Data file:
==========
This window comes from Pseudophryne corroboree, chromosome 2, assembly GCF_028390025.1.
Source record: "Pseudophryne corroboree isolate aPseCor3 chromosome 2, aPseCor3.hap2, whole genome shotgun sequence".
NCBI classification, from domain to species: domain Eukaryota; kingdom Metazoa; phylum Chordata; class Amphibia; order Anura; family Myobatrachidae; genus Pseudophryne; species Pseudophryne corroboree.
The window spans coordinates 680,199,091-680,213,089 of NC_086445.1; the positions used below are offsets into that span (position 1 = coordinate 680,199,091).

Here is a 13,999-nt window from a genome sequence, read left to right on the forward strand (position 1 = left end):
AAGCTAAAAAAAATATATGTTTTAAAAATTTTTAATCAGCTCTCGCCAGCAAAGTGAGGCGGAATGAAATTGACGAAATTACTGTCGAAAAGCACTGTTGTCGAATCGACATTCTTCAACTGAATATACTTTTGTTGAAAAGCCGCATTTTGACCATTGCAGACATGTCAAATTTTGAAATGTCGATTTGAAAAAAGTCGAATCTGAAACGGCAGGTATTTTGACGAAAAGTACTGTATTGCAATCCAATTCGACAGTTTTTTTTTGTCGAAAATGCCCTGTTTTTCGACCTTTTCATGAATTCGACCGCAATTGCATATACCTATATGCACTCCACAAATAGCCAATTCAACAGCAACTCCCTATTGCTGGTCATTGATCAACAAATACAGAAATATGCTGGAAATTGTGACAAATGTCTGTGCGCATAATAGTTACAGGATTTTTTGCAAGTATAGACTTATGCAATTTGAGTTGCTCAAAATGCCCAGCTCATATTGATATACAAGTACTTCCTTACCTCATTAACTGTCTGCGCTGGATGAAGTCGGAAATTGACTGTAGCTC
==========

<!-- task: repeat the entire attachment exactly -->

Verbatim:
This window comes from Pseudophryne corroboree, chromosome 2, assembly GCF_028390025.1.
Source record: "Pseudophryne corroboree isolate aPseCor3 chromosome 2, aPseCor3.hap2, whole genome shotgun sequence".
NCBI classification, from domain to species: domain Eukaryota; kingdom Metazoa; phylum Chordata; class Amphibia; order Anura; family Myobatrachidae; genus Pseudophryne; species Pseudophryne corroboree.
The window spans coordinates 680,199,091-680,213,089 of NC_086445.1; the positions used below are offsets into that span (position 1 = coordinate 680,199,091).

Here is a 13,999-nt window from a genome sequence, read left to right on the forward strand (position 1 = left end):
AAGCTAAAAAAAATATATGTTTTAAAAATTTTTAATCAGCTCTCGCCAGCAAAGTGAGGCGGAATGAAATTGACGAAATTACTGTCGAAAAGCACTGTTGTCGAATCGACATTCTTCAACTGAATATACTTTTGTTGAAAAGCCGCATTTTGACCATTGCAGACATGTCAAATTTTGAAATGTCGATTTGAAAAAAGTCGAATCTGAAACGGCAGGTATTTTGACGAAAAGTACTGTATTGCAATCCAATTCGACAGTTTTTTTTTGTCGAAAATGCCCTGTTTTTCGACCTTTTCATGAATTCGACCGCAATTGCATATACCTATATGCACTCCACAAATAGCCAATTCAACAGCAACTCCCTATTGCTGGTCATTGATCAACAAATACAGAAATATGCTGGAAATTGTGACAAATGTCTGTGCGCATAATAGTTACAGGATTTTTTGCAAGTATAGACTTATGCAATTTGAGTTGCTCAAAATGCCCAGCTCATATTGATATACAAGTACTTCCTTACCTCATTAACTGTCTGCGCTGGATGAAGTCGGAAATTGACTGTAGCTC